Editor’s note: Light & Life Magazine’s February print edition directs readers to this page for a video interview with Peter Hough. That video is still in the production process. It will be added to this page as soon as possible. LLM apologizes for the delay.
Free Methodism has borne fruit in Alton, Ill., since 1909. A tent meeting that year resulted in the establishment of an FM congregation in this small city along the Mississippi River, 25 miles north of St. Louis.
Alton’s Free Methodist Church met for six years in the rented upstairs of the city’s Ben Franklin building. Then the church built its own building in the city’s Upper Alton neighborhood and later moved to another building in the same neighborhood.
After Mark Scandrett arrived as pastor in 1985, the Alton congregation became one of the most fruitful churches in the Gateway Conference. In 1999, the church outgrew its urban space and moved to a new building among the farm fields near Alton’s edge. Attendance has doubled for the growing congregation — now known as Emmanuel FMC — since the move.
Back to the City
Four years ago, Peter Hough traded Southern California for Southern Illinois to become Emmanuel FMC’s associate pastor. At a staff retreat that year, church employees prayed for God’s direction.
“We felt very clearly God tell us: Go shine a light into dark places,” Hough said.
Emmanuel FMC had become a commuter church attracting hundreds of people from multiple communities, but it reached few Alton residents from the neighborhoods it originally served. Church leaders sensed the need to restore fruitfulness where the congregation previously thrived.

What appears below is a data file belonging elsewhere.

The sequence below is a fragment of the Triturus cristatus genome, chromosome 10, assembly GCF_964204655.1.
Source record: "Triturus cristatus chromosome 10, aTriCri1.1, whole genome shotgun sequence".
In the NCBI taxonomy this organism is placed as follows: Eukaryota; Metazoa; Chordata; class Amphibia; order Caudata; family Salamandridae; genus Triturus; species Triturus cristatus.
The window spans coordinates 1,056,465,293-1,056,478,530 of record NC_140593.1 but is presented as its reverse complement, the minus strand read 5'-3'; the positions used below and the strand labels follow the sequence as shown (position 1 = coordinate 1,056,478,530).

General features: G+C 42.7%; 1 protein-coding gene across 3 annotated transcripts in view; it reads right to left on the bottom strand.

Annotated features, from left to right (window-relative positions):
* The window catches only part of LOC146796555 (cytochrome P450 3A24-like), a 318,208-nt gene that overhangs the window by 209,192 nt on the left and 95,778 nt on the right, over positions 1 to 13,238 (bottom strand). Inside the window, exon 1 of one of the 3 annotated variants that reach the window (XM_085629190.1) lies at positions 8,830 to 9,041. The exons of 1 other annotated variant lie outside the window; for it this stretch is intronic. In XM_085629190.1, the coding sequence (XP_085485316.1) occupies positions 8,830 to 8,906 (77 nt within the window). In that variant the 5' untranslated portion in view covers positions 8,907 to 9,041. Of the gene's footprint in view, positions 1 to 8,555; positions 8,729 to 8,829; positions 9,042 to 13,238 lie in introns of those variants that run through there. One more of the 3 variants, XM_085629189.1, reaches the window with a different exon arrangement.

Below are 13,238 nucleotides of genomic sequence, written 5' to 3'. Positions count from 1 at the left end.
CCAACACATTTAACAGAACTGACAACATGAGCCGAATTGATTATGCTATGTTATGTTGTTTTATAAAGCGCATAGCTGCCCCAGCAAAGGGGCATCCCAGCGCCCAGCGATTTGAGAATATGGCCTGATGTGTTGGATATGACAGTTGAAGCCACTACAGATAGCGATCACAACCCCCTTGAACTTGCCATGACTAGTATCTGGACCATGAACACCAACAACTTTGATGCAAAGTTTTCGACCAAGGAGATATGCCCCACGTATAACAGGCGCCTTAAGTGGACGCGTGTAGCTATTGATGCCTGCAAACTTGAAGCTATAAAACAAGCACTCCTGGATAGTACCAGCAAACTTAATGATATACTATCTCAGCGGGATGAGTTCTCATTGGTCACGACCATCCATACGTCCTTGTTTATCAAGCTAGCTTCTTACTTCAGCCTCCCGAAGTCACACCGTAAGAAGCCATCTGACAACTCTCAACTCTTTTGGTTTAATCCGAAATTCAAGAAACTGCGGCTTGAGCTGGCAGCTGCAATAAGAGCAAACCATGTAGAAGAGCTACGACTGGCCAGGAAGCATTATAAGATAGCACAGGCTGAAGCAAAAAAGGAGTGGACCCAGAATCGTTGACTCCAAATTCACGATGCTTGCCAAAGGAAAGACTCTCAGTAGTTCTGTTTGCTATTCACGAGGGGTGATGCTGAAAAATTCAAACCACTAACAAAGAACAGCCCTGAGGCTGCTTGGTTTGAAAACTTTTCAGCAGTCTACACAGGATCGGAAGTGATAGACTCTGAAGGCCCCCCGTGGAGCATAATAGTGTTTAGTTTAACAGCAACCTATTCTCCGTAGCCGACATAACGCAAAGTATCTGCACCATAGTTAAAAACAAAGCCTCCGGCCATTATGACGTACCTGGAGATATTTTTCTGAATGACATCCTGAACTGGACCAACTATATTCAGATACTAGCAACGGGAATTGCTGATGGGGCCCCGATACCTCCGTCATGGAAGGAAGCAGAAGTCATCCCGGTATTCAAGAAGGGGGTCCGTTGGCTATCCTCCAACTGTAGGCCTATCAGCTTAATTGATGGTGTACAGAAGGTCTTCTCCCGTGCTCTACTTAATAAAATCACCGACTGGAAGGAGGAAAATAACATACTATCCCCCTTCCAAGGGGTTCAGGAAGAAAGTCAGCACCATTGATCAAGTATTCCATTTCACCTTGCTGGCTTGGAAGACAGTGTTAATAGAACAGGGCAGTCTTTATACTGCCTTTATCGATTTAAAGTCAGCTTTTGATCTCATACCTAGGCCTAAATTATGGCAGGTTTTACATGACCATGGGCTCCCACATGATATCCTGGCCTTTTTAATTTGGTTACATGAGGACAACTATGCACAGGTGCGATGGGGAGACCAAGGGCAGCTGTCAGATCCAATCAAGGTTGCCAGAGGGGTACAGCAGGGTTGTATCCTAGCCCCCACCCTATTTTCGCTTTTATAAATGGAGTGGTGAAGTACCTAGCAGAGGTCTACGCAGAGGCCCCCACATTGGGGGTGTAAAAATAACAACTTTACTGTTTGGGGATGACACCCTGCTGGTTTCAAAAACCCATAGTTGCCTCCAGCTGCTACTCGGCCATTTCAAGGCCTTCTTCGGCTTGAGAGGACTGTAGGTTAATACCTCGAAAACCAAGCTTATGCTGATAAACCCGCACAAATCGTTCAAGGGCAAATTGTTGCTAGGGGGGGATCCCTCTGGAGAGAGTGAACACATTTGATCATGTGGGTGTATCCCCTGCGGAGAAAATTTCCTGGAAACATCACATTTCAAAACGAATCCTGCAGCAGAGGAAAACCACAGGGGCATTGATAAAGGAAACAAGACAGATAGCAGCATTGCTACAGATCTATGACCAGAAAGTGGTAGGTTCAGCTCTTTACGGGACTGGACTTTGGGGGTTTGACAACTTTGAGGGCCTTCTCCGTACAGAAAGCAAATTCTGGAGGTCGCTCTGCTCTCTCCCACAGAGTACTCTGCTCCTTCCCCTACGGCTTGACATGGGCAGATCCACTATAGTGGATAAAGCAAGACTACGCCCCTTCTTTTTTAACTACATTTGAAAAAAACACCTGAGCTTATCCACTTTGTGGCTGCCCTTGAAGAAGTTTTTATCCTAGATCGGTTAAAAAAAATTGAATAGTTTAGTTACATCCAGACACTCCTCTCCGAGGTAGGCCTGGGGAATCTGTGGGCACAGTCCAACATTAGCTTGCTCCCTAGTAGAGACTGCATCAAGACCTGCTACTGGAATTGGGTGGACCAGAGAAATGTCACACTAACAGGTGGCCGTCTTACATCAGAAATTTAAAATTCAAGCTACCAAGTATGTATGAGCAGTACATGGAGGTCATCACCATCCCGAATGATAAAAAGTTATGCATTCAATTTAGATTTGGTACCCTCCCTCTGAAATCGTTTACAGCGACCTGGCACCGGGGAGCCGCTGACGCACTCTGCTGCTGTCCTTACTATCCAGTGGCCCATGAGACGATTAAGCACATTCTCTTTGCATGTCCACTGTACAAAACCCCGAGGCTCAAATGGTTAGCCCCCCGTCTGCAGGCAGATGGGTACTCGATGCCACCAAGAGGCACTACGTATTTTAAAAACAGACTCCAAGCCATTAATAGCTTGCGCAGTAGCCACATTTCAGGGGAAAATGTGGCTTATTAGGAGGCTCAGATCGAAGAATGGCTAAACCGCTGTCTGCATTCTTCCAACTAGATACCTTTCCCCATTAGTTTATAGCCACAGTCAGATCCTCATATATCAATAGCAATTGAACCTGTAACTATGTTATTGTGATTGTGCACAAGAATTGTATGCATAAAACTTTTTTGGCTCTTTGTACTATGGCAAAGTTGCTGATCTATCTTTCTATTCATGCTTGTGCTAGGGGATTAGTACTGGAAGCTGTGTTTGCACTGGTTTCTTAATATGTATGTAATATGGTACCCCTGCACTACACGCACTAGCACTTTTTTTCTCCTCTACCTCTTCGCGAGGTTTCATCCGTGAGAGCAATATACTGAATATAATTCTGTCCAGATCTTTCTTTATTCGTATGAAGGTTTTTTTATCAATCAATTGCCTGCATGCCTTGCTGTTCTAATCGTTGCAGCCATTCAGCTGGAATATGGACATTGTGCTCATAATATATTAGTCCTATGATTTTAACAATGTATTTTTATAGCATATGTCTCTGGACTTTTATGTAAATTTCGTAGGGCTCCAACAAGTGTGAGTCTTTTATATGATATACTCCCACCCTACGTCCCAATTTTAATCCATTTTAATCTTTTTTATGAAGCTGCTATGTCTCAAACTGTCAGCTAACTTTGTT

“God called us to go back down into the heart of the city and be a missionary presence there,” Hough said.
As Hough walked the city’s streets, he encountered large church buildings that were closed or in the process of closing. New congregations sometimes moved into the vacated church buildings, but they often encountered the same fate as their predecessors.
“Coming to church on Sunday morning was no longer good news in Alton,” Hough said.
Hough is now the pastor of the Alton Mission. The effort began with a missional community of Emmanuel attendees who started meeting in the city in September 2011. Within five months, three separate missional communities met in the city. Within a year, the communities began meeting together for weekly worship at a community center in downtown Alton.
Alton is not the bustling city that it once was, but it has not shed its long history of racial and economic division. “You know which streets divide the rich from the poor, the black from the white,” Hough said. “You know which area of town you belong in or don’t belong in.”
Free Methodists have a longstanding record of uniting Alton residents of different races and social groups. The Alton Mission is reviving fruitful ministry where it flourished a century ago.
“The city of Alton is a depressed town full of a lot of depressed people who need true hope,” Hough said. “If we can be an encouragement, if we can provide community, if we can befriend our neighbors, then we feel that’s one of the primary parts of our calling.”0